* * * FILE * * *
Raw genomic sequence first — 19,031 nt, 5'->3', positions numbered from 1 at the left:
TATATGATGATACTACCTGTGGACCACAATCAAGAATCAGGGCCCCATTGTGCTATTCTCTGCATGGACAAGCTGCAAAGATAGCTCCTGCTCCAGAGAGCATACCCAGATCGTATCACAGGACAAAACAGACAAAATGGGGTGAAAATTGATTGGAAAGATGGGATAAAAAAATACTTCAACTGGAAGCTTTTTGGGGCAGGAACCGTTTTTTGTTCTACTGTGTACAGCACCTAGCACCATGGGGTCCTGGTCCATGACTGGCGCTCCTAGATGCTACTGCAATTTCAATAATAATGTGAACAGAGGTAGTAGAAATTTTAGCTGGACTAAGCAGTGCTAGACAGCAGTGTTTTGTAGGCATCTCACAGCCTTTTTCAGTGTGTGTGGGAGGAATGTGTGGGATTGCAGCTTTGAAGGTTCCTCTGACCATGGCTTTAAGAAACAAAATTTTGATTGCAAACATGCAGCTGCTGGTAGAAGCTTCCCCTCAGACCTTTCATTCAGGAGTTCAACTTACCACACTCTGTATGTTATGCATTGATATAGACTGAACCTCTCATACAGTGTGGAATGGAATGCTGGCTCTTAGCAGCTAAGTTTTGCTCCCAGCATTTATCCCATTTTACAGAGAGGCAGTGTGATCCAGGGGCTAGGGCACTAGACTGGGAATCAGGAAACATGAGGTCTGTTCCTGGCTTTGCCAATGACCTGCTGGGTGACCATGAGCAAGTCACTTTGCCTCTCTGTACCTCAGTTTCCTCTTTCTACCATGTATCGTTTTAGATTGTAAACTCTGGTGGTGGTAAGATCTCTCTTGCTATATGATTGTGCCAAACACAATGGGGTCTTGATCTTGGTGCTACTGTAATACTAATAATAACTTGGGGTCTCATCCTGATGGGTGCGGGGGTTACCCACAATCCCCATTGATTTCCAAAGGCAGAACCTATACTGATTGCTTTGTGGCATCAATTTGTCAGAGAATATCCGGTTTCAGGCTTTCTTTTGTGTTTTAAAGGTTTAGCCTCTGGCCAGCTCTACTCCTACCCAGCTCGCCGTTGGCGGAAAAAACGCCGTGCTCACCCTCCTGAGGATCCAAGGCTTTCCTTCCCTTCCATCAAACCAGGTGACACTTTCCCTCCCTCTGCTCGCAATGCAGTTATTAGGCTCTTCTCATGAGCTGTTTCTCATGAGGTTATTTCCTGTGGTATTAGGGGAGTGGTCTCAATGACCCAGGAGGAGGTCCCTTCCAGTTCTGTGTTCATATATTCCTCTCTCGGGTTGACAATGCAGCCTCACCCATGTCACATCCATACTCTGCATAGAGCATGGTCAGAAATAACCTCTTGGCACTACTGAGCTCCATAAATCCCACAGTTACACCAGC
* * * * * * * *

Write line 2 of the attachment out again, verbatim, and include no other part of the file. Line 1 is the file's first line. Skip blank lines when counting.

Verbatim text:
TATATGATGATACTACCTGTGGACCACAATCAAGAATCAGGGCCCCATTGTGCTATTCTCTGCATGGACAAGCTGCAAAGATAGCTCCTGCTCCAGAGAGCATACCCAGATCGTATCACAGGACAAAACAGACAAAATGGGGTGAAAATTGATTGGAAAGATGGGATAAAAAAATACTTCAACTGGAAGCTTTTTGGGGCAGGAACCGTTTTTTGTTCTACTGTGTACAGCACCTAGCACCATGGGGTCCTGGTCCATGACTGGCGCTCCTAGATGCTACTGCAATTTCAATAATAATGTGAACAGAGGTAGTAGAAATTTTAGCTGGACTAAGCAGTGCTAGACAGCAGTGTTTTGTAGGCATCTCACAGCCTTTTTCAGTGTGTGTGGGAGGAATGTGTGGGATTGCAGCTTTGAAGGTTCCTCTGACCATGGCTTTAAGAAACAAAATTTTGATTGCAAACATGCAGCTGCTGGTAGAAGCTTCCCCTCAGACCTTTCATTCAGGAGTTCAACTTACCACACTCTGTATGTTATGCATTGATATAGACTGAACCTCTCATACAGTGTGGAATGGAATGCTGGCTCTTAGCAGCTAAGTTTTGCTCCCAGCATTTATCCCATTTTACAGAGAGGCAGTGTGATCCAGGGGCTAGGGCACTAGACTGGGAATCAGGAAACATGAGGTCTGTTCCTGGCTTTGCCAATGACCTGCTGGGTGACCATGAGCAAGTCACTTTGCCTCTCTGTACCTCAGTTTCCTCTTTCTACCATGTATCGTTTTAGATTGTAAACTCTGGTGGTGGTAAGATCTCTCTTGCTATATGATTGTGCCAAACACAATGGGGTCTTGATCTTGGTGCTACTGTAATACTAATAATAACTTGGGGTCTCATCCTGATGGGTGCGGGGGTTACCCACAATCCCCATTGATTTCCAAAGGCAGAACCTATACTGATTGCTTTGTGGCATCAATTTGTCAGAGAATATCCGGTTTCAGGCTTTCTTTTGTGTTTTAAAGGTTTAGCCTCTGGCCAGCTCTACTCCTACCCAGCTCGCCGTTGGCGGAAAAAACGCCGTGCTCACCCTCCTGAGGATCCAAGGCTTTCCTTCCCTTCCATCAAACCAGGTGACACTTTCCCTCCCTCTGCTCGCAATGCAGTTATTAGGCTCTTCTCATGAGCTGTTTCTCATGAGGTTATTTCCTGTGGTATTAGGGGAGTGGTCTCAATGACCCAGGAGGAGGTCCCTTCCAGTTCTGTGTTCATATATTCCTCTCTCGGGTTGACAATGCAGCCTCACCCATGTCACATCCATACTCTGCATAGAGCATGGTCAGAAATAACCTCTTGGCACTACTGAGCTCCATAAATCCCACAGTTACACCAGC